I’m grateful that God has dropped into my life these examples of Godly men and women who live with disability in their families.  I had lunch with one such man yesterday – I walked away refreshed and renewed, with Bible ringing in my ears and his prayer for me running through my heart!  I want to be like that!

I pray that you have such people in your life as well.  God is our single need and highest treasure, of course.  But it sure is nice when he gives us good gifts like God-centered, Bible-saturated families who understand this life we lead.

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Pastor John got it right when he pleaded with the congregation to see people with disabilities in his sermon, Why Was This Child Born Blind:

This is our natural reflex—see and avoid. But we are not natural people. We are followers of Jesus. We have the Spirit of Jesus in our hearts. We have been seen and touched in all our brokenness by an attentive, merciful Savior.

If you want to be one of the most remarkable kinds of human beings on the planet—a Jesus kind—see people with disabilities.

But he didn’t end there!

See them. And move toward them. God will show you what to say.

I need to hear that!  I usually don’t know what to say or do when encountering a new person with a disability. What should I say, or not say.  I don’t want to offend; it really would be easier just to avoid!

In fact, I think I have more to fear than ‘normal’ people because I remember when I looked for reasons to be offended at the slightest, most subtle word or look from another person regarding my son or his disability.  Depending on my mood, I might decide to take that person apart rhetorically.  And this was after we had returned to church – I still harbored a lot of pain and distrust that I was ready to spill out on people in harmful ways.

Then one day a little old saint, using terms for disabilities she must have learned in the 1930′s and 40′s that we now consider offensive, communicated such tender affections for me and for my son that God quite literally wiped away the bitter heart and biting, sarcastic tongue I used in those situations.  I remember thinking, IN THAT MOMENT, this is strange; why am I not angry about her words?  God did that for both of us.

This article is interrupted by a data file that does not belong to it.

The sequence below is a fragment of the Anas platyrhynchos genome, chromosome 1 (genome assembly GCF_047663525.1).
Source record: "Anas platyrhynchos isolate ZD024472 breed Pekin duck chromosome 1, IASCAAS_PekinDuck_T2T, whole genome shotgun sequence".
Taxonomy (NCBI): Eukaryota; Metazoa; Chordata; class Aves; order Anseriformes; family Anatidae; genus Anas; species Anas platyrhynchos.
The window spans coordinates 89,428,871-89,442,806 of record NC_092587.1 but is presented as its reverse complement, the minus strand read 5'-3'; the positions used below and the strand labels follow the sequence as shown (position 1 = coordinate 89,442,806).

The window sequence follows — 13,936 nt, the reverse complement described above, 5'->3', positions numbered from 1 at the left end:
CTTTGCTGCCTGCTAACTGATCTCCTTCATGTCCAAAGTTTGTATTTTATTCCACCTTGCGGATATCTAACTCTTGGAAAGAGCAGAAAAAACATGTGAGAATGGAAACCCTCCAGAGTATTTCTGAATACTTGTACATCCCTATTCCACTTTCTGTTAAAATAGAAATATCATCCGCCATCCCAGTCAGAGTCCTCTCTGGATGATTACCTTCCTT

I have also lashed out at people in evil, vile ways, looking to make people hurt as much as I did.  I’m guessing those folks walked away not thinking they had made a positive difference, maybe even questioning why God had prompted them to talk with me in the first place.  And God used those moments as well, eventually breaking me of my pride and self-righteousness and giving me a heart that wanted to trust him and not do things like that anymore.

My point is simply this: God is not limited in any way by what we know or don’t know or even the words we use.  Nor does he say it will end in ‘success’ when we step out in faith to pursue the good of others.  Jesus did that and they killed him.

That old saint, in faith, pursued me with affection and God protected her and blessed me.  Others were rhetorically punched in the nose.  Both bring glory to God.

And Pastor John has also taught us what to do.  Simply ask, “Jesus, help me.”  Then move.

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In his sermon, Why Was This Child Born Blind?, Pastor John anticipates an objection:

Let me address an objection at this point. There are some pastors and teachers who dislike intensely the idea that God might will that a child be born blind so that some purpose of God might be achieved. One of the ways they try to escape the teaching of this text is to say that Jesus is pointing to the result of the blindness, not the purpose of the blindness.

Pastor John is only scratching the surface of the objection some will make.  For those of us in God-centered, Bible-saturated churches, the idea that God isn’t purposeful about everything is astonishing.  We might not be ready for the not-so-subtle shift of the argument away from purpose.

Yet we should be ready.  There are scholars who take a run at finding new meanings by changing the punctuation.  The influence of these arguments then play out in other arenas, like youtube preachers who think ‘the works of God’ sounds more like the works of the devil.